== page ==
Hannover Messe brand extended to U.S. for IMTS Show

Illinois Gov. Rauner part of press event to tout 2018 show In Chicago in September.
By Bob Vavra, CFE Media April 25, 2018

Illinois Gov. Bruce Rauner addresses the media at a press conference in Hannover Germany April 24 to discuss the upcoming Hannover Messe USA event in Chicago as part of IMTS 2018 in September. Image Courtesy: CFE MediaThe partnership between Hannover Fairs USA and the Association for Manufacturing Technology around the biannual International Manufacturing Technology Show (IMTS) in Chicago has produced continued growth in both the show as a whole and the industrial automation, motors and drives component that long has been the strength of the annual Hannover Messe show in Germany.

That partnership will reach a new level in the 2018. For the first time, Deutsche Messe will market a show under the Hannover Messe brand. Hannover Messe USA was presented at a press conference in Hannover April 24 during this year’s Hannover Messe in Germany, and among the dignitaries on hand for the announcement was Illinois Gov. Bruce Rauner, who touted his state’s role in manufacturing and transportation as key drivers to attract the event.

“Illinois is at the heart of manufacturing in the United States,” Rauner said.  “IMTS is one of great trade shows in the world, and we believe it will transform the networking between companies around the world.”

The 2018 IMTS Show, which will be Sept. 10-15 at McCormick Place in Chicago, is on track to be among the most successful ever. The 2016 show drew more than 115,000 attendees and generated an estimated $1.78 billion in future sales. The 2018 show will have more exhibitors in both the IMTS and Hannover Messe USA pavilions, and that could drives even greater attendance

Marc Siemering, senior vice president of industry, energy and logistics for Deutsche Messe AG, said the extension of the Hannover Messe name followed the successful Partner Country effort from the United States in 2016.

“That created tremendous awareness for the brand, and we want to extend that brand to North America in 2018,” Siemering said.

“It makes all the sense in the world for us to be at IMTS in Chicago,” said Larry Turner, president and CEO of Hannover Fairs USA. “It’s been a great partnership for us.”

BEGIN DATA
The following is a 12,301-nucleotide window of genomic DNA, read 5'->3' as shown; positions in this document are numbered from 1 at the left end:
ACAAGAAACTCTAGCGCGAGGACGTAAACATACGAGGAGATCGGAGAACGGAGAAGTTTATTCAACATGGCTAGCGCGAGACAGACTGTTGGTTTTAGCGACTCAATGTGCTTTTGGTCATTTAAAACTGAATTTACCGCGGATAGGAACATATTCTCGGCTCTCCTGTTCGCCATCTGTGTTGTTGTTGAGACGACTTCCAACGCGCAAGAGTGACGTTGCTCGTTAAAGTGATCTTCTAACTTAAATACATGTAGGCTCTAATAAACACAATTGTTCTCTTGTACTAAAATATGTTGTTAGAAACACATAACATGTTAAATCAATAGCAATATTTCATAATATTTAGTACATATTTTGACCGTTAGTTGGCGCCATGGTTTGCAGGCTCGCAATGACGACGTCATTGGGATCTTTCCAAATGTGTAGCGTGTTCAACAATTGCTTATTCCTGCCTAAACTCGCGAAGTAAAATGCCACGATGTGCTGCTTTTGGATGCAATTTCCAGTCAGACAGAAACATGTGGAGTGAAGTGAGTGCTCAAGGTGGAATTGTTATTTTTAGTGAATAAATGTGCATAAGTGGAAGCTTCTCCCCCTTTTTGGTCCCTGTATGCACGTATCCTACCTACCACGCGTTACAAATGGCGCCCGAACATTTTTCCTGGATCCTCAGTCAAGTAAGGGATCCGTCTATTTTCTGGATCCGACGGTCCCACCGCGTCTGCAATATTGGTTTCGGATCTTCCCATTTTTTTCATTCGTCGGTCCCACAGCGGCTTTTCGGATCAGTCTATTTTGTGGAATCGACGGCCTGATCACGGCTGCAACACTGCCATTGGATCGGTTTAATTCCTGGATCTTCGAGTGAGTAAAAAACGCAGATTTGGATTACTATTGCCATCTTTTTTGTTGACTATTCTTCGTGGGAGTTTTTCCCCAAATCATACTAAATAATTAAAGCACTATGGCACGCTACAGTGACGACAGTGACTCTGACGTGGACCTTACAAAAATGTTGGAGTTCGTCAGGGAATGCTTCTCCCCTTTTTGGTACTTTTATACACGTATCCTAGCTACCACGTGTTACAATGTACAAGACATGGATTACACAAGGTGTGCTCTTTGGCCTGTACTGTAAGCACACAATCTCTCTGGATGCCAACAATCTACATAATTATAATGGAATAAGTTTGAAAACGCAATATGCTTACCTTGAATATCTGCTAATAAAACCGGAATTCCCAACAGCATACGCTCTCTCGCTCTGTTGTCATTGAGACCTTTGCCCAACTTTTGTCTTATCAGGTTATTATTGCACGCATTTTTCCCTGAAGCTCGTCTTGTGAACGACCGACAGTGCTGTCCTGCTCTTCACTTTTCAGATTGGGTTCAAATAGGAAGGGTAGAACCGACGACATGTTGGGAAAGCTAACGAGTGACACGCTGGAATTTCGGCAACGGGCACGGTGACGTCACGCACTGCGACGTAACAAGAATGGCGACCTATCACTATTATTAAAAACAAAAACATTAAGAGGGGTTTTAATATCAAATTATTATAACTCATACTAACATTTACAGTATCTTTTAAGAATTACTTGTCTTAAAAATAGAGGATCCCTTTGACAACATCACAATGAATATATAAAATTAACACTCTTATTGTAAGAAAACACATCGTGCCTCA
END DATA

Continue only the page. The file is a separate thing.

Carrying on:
Among the partnerships is one between Hannover Fairs USA and CFE Media, which will co-organize the 2018 Global Automation and Manufacturing Summit (GAMS) on Wednesday, Sept. 12 starting with registration at 11:30 a.m. The half-day seminar will bring in experts from around the world to discuss the industrial Internet of Things (IIoT) and its impact on robotics, cybersecurity, maintenance and production. Siemens is the GAMS Platinum Sponsor, and Beckhoff, Infor, Stratus and UL are Gold Sponsors.

IMTS 2018 comes at a time of great growth not just for the show, but for manufacturing as a whole,” said Peter Eelman, vice president of exhibitions and business development for AMT. “The U.S. economy and the manufacturing market as a whole remains in a strong position,” Eelman said. “The baseline is consumer sentiment, and that remains strong, with steady GDP growth and the passing of several tax reforms that has put money into the economy.”

Those federal tax cuts, Rauner said, have been the main talking points on his two-week trade mission in central Europe designed to help recruit additional manufacturing and business to Illinois. “The tax regulation changes have been a massive step forward,” Rauner said. “We’re now much more competitive with our tax rates and the tax benefits we can offer. It will enhance investment in America and enhance U.S. investment around the world.”

The issue of global trade was mentioned by both German Chancellor Angela Merkel and Mexican president Enrique Pena Nieto at the Sunday opening ceremony for Hannover Messe that Rauner attended. Rauner dismissed much of the talk on both sides of the Atlantic as more gamesmanship than policy.

“Global trade drives economic prosperity. We should be knocking down barriers to trade,” Rauner said. “It is important to note that there is no such thing as ‘free trade’. There should be fair trade, and there should ad adjustments in our trading policy especially with countries such as China over intellectual property.

“It’s also important to see the difference between posturing and rhetoric,” Rauner added. “I don’t think it benefits anyone to get caught up in the rhetoric. There are different ways of negotiating, with different styles.”

Bob Vavra, content manager, CFE Media, bvavra@cfemedia.com

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